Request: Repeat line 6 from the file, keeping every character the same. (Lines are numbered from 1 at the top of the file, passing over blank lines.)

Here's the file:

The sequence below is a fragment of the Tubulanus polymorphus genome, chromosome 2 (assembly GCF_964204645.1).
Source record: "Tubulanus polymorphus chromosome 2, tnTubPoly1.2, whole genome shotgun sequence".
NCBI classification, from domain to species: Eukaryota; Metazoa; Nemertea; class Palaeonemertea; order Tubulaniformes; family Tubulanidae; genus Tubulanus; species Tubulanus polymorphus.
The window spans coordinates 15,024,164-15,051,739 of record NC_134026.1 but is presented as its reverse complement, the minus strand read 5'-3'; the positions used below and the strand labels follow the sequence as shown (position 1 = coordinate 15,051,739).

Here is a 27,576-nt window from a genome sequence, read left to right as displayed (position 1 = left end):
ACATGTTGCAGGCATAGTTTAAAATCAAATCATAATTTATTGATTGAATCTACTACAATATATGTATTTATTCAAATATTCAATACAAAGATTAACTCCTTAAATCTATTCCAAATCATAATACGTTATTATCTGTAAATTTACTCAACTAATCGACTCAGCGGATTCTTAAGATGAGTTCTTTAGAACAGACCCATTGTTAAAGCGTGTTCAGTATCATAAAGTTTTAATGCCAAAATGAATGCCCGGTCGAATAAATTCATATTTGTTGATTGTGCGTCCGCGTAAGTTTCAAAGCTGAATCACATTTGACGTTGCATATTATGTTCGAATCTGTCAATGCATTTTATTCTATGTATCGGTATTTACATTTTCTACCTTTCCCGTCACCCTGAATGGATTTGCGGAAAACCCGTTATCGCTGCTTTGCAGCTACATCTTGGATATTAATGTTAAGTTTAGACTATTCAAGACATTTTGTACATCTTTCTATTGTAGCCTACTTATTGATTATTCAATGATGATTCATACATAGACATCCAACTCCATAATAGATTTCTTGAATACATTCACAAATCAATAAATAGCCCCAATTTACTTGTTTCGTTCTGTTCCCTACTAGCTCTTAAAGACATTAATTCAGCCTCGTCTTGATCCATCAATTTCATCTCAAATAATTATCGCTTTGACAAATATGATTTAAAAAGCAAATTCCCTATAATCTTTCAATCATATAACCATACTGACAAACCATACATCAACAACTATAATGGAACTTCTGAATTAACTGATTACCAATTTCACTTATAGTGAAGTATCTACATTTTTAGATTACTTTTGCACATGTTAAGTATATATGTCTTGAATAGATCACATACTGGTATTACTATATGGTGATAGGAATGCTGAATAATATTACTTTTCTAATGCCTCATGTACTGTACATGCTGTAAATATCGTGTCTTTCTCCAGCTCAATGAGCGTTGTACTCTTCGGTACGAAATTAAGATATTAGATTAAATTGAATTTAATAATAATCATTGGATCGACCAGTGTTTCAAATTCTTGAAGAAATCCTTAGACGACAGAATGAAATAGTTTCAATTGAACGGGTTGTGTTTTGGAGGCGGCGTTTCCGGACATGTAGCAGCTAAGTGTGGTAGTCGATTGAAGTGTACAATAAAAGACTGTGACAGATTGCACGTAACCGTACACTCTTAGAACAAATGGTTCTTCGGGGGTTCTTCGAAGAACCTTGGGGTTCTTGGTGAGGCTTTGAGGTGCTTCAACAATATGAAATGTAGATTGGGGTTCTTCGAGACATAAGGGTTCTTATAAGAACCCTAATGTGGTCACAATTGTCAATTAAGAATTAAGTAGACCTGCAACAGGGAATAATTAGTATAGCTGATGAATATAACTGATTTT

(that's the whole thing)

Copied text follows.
ACATGTTGCAGGCATAGTTTAAAATCAAATCATAATTTATTGATTGAATCTACTACAATATATGTATTTATTCAAATATTCAATACAAAGATTAACTCCTTAAATCTATTCCAAATCATAATACGTTATTATCTGTAAATTTACTCAACTAATCGACTCAGCGGATTCTTAAGATGAGTTCTTTAGAACAGACCCATTGTTAAAGCGTGTTCAGTATCATAAAGTTTTAATGCCAAAATGAATGCCCGGTCGAATAAATTCATATTTGTTGATTGTGCGTCCGCGTAAGTTTCAAAGCTGAATCACATTTGACGTTGCATATTATGTTCGAATCTGTCAATGCATTTTATTCTATGTATCGGTATTTACATTTTCTACCTTTCCCGTCACCCTGAATGGATTTGCGGAAAACCCGTTATCGCTGCTTTGCAGCTACATCTTGGATATTAATGTTAAGTTTAGACTATTCAAGACATTTTGTACATCTTTCTATTGTAGCCTACTTATTGATTATTCAATGATGATTCATACATAGACATCCAACTCCATAATAGATTTCTTGAATACATTCACAAATCAATAAATAGCCCCAATTTACTTGTTTCGTTCTGTTCCCTACTAGCTCTTAAAGACATTAATTCAGCCTCGTCTTGATCCATCAATTTCATCTCAAATAATTATCGCTTTGACAAATATGATTTAAAAAGCAAATTCCCTATAATCTTTCAATCATATAACCATACTGACAAACCATACATCAACAACTATAATGGAACTTCTGAATTAACTGATTACCAATTTCACTTATAGTGAAGTATCTACATTTTTAGATTACTTTTGCACATGTTAAGTATATATGTCTTGAATAGATCACATACTGGTATTACTATATGGTGATAGGAATGCTGAATAATATTACTTTTCTAATGCCTCATGTACTGTACATGCTGTAAATATCGTGTCTTTCTCCAGCTCAATGAGCGTTGTACTCTTCGGTACGAAATTAAGATATTAGATTAAATTGAATTTAATAATAATCATTGGATCGACCAGTGTTTCAAATTCTTGAAGAAATCCTTAGACGACAGAATGAAATAGTTTCAATTGAACGGGTTGTGTTTTGGAGGCGGCGTTTCCGGACATGTAGCAGCTAAGTGTGGTAGTCGATTGAAGTGTACAATAAAAGACTGTGACAGATTGCACGTAACCGTACACTCTTAGAACAAATGGTTCTTCGGGGGTTCTTCGAAGAACCTTGGGGTTCTTGGTGAGGCTTTGAGGTGCTTCAACAATATGAAATGTAGATTGGGGTTCTTCGAGACATAAGGGTTCTTATAAGAACCCTAATGTGGTCACAATTGTCAATTAAGAATTAAGTAGACCTGCAACAGGGAATAATTAGTATAGCTGATGAATATAACTGATTTT